Someone mentioned, in passing, to me that $u \mapsto \nabla \cdot ( c^2 \nabla u)$ is a Laplace-Beltrami operator. Does anyone have some insight into this? From my understanding, the Laplace-operator generalizes the Laplacian to Riemannian manifolds, by taking the trace of the Hessian. I don't really see the connection to that and the above operator, unless c=1.

This operator comes from the wave equation, where $\partial^2_t u -\nabla \cdot ( c^2 \nabla u) = f$. There may or not be some smoothness conditions on $c$, and all these are functions on subsets of $\mathbb{R}^n$.


  • $\begingroup$ This seems more suitable for math.stackexchange.com. $\endgroup$ – Deane Yang Feb 15 '11 at 21:50
  • $\begingroup$ Or, you may try yourself to solve this exercise using the explicit general form of a LB operator in terms of the metric, see e.g. the Wikipedia article $\endgroup$ – Piero D'Ancona Feb 15 '11 at 22:48
  • $\begingroup$ OK, I asked math.stackexchange.com. Is this a silly question? It's not a homework exercise. I don't know much differential geometry, so I don't know how to thing about these things. $\endgroup$ – nick maxwell Feb 16 '11 at 4:31
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    $\begingroup$ It seems to me that it is a Laplace-Beltrami, up to a factor. For a metric $g:=c^{4/(n-2)}$, one has $\Delta_g=c^{-2n/(n-2)}{\rm div}(c^2\nabla)$. There remains a problem with the case $n=2$, presumably due to the rigidity of complex variable. A metric in the conformal class of $dx^2$ corresponds to a conformal transform, that is to a holomorphic change of variable. But this preserves the class of harmonic functions. Therefore a L-B operator of the form $a{\rm div}(b\nabla)$ has to be the usual Laplacian. $\endgroup$ – Denis Serre Feb 16 '11 at 9:12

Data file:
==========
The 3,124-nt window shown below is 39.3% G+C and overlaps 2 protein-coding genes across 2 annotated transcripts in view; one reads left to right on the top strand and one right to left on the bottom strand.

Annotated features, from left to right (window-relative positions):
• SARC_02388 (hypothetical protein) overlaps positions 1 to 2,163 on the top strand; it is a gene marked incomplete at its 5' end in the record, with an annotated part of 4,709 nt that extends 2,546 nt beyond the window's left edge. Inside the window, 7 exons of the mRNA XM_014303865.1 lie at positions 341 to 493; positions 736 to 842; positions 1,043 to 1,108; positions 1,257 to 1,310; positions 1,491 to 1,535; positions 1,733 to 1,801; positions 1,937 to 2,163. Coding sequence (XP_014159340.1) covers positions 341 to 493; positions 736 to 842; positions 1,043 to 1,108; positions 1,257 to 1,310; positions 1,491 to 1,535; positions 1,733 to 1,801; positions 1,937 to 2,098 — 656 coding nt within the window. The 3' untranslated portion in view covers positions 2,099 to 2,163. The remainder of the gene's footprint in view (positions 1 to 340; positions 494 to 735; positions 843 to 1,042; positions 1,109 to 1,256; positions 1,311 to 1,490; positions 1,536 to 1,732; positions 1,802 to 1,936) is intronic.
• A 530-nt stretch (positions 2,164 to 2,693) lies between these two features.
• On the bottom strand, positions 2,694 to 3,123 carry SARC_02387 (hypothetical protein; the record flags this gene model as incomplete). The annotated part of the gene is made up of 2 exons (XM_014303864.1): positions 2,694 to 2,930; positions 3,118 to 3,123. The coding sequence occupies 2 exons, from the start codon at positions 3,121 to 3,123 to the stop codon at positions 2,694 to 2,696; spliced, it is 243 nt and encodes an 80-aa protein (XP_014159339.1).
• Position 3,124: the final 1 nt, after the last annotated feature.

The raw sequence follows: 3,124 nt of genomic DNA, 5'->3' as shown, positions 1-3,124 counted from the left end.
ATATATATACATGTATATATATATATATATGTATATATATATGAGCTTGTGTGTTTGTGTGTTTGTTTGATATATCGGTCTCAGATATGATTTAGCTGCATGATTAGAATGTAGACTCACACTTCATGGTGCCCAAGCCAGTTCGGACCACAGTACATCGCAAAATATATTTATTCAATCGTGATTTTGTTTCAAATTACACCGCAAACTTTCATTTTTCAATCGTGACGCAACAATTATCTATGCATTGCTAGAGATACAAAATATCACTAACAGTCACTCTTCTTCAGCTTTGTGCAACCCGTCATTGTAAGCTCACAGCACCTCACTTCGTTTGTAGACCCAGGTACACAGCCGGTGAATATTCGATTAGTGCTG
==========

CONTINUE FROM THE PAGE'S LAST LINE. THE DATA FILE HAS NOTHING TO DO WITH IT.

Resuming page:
• $\begingroup$ But what happens if $c^{2}$ is not analytic? Then it seems an argument based upon conformal transformation may not apply. $\endgroup$ – drbobmeister Feb 16 '11 at 19:44
  1. As it was mentioned by @Denis Serre, for dimensions $\ne 2$, your operator is proportional to the Beltrami-Laplace operator. The proof is essentially in the comment of Denis Serre; one can also obtain it following suggestion of @Piero D'Ancona and writing this operator in local coordinates (instead of covariant derivative the usual derivatives appear by the price the determinant of the metric appears twice as factors).

  2. For nontrivial $c$, the operator in NOT the Beltrami-Laplace of any metric. I will explain it in the case your metric and $c$ are generic and dimension is $>2$, but it seems that the proof works without this assumption.

Proof of (2). Consider the symbol of your operator. It is a well-defined (2,0)-tensor and it is equal to $c^2 \cdot g^{ij}$. Would you operator be the Beltrami-Laplace of some $g'$, its symbol will be covariantly constant, and in the case of generic $g$ this would imply that the metric $g'$ is a constant factor of $\frac{1}{c^2}g_{ij}$ (I assume $n>2$). Thus, we have only one choice for $g'$. Calculating the Beltrami-Laplace for $g'$, we see that it does not coincide with your operator (if $c\ne \mathrm{const}$).

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